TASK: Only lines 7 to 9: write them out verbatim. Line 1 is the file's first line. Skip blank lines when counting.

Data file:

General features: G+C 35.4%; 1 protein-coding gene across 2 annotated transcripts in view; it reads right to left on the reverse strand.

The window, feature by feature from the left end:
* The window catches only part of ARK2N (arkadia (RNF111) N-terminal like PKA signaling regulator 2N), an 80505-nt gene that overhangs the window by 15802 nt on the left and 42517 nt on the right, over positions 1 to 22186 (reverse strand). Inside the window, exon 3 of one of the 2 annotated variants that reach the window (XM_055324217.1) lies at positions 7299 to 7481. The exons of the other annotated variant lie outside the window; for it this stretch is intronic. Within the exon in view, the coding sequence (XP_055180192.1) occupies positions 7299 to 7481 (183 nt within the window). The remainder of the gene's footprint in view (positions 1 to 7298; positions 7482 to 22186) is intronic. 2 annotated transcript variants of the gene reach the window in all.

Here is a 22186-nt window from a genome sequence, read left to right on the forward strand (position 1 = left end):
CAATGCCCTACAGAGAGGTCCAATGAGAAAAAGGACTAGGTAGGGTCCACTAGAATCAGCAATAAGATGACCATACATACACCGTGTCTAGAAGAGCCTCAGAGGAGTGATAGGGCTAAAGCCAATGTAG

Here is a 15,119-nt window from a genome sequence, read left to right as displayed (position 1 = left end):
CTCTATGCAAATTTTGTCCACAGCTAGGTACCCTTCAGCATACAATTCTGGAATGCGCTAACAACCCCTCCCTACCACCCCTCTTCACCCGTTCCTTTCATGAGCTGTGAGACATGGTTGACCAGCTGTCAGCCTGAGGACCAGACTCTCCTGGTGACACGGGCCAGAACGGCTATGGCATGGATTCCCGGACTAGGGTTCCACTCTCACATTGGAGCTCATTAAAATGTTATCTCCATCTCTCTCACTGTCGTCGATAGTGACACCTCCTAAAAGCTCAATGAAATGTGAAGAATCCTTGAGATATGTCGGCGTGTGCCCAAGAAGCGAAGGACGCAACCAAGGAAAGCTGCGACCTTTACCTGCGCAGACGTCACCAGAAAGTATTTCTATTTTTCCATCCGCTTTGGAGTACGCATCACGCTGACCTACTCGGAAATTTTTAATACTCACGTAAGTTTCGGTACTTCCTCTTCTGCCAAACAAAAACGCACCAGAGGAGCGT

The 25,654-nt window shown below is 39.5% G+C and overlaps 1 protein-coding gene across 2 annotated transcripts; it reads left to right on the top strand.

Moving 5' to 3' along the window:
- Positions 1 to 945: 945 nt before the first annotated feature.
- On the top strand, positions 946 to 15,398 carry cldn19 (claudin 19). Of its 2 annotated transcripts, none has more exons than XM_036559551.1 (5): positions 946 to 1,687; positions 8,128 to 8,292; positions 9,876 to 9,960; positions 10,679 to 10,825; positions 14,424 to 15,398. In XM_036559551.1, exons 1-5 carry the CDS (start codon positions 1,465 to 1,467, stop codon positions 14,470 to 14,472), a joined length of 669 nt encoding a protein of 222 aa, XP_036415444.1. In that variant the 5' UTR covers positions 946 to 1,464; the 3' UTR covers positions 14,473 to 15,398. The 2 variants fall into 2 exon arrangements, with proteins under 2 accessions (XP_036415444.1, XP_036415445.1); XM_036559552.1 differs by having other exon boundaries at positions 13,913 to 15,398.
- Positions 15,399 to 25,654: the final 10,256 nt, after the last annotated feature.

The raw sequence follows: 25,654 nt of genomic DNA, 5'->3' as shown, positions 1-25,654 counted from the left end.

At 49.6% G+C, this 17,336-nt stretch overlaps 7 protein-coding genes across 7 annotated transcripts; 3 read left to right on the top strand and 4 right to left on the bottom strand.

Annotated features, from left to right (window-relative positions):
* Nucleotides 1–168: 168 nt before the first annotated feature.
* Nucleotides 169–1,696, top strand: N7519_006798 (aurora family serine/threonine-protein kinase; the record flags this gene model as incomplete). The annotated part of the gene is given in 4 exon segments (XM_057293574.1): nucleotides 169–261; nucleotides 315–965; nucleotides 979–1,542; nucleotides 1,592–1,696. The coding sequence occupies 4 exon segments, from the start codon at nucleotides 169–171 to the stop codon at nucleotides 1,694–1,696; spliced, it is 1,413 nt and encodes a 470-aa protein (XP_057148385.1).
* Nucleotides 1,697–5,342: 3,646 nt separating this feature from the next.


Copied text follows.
CTCTATGCAAATTTTGTCCACAGCTAGGTACCCTTCAGCATACAATTCTGGAATGCGCTAACAACCCCTCCCTACCACCCCTCTTCACCCGTTCCTTTCATGAGCTGTGAGACATGGTTGACCAGCTGTCAGCCTGAGGACCAGACTCTCCTGGTGACACGGGCCAGAACGGCTATGGCATGGATTCCCGGACTAGGGTTCCACTCTCACATTGGAGCTCATTAAAATGTTATCTCCATCTCTCTCACTGTCGTCGATAGTGACACCTCCTAAAAGCTCAATGAAATGTGAAGAATCCTTGAGATATGTCGGCGTGTGCCCAAGAAGCGAAGGACGCAACCAAGGAAAGCTGCGACCTTTACCTGCGCAGACGTCACCAGAAAGTATTTCTATTTTTCCATCCGCTTTGGAGTACGCATCACGCTGACCTACTCGGAAATTTTTAATACTCACGTAAGTTTCGGTACTTCCTCTTCTGCCAAACAAAAACGCACCAGAGGAGCGT

The 25,654-nt window shown below is 39.5% G+C and overlaps 1 protein-coding gene across 2 annotated transcripts; it reads left to right on the top strand.

Moving 5' to 3' along the window: